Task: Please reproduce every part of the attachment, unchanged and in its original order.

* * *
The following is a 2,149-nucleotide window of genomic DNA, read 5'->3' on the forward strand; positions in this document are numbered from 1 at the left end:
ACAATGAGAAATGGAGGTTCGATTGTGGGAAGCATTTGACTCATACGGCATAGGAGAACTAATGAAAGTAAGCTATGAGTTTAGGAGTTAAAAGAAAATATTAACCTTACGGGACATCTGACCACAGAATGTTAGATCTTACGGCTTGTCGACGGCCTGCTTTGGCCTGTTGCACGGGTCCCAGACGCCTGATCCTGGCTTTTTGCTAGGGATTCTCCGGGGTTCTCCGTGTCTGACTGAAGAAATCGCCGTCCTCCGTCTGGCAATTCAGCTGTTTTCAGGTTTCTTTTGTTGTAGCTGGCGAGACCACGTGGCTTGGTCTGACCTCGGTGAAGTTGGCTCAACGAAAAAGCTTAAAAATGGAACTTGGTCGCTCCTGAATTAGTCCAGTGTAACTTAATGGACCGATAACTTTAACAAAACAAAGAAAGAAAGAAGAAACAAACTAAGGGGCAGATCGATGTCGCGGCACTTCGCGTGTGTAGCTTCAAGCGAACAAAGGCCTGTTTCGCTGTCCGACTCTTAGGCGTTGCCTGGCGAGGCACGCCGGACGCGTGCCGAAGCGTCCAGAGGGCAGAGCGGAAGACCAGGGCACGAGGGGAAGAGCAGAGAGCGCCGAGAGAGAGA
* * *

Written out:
The following is a 2,149-nucleotide window of genomic DNA, read 5'->3' on the forward strand; positions in this document are numbered from 1 at the left end:
ACAATGAGAAATGGAGGTTCGATTGTGGGAAGCATTTGACTCATACGGCATAGGAGAACTAATGAAAGTAAGCTATGAGTTTAGGAGTTAAAAGAAAATATTAACCTTACGGGACATCTGACCACAGAATGTTAGATCTTACGGCTTGTCGACGGCCTGCTTTGGCCTGTTGCACGGGTCCCAGACGCCTGATCCTGGCTTTTTGCTAGGGATTCTCCGGGGTTCTCCGTGTCTGACTGAAGAAATCGCCGTCCTCCGTCTGGCAATTCAGCTGTTTTCAGGTTTCTTTTGTTGTAGCTGGCGAGACCACGTGGCTTGGTCTGACCTCGGTGAAGTTGGCTCAACGAAAAAGCTTAAAAATGGAACTTGGTCGCTCCTGAATTAGTCCAGTGTAACTTAATGGACCGATAACTTTAACAAAACAAAGAAAGAAAGAAGAAACAAACTAAGGGGCAGATCGATGTCGCGGCACTTCGCGTGTGTAGCTTCAAGCGAACAAAGGCCTGTTTCGCTGTCCGACTCTTAGGCGTTGCCTGGCGAGGCACGCCGGACGCGTGCCGAAGCGTCCAGAGGGCAGAGCGGAAGACCAGGGCACGAGGGGAAGAGCAGAGAGCGCCGAGAGAGAGA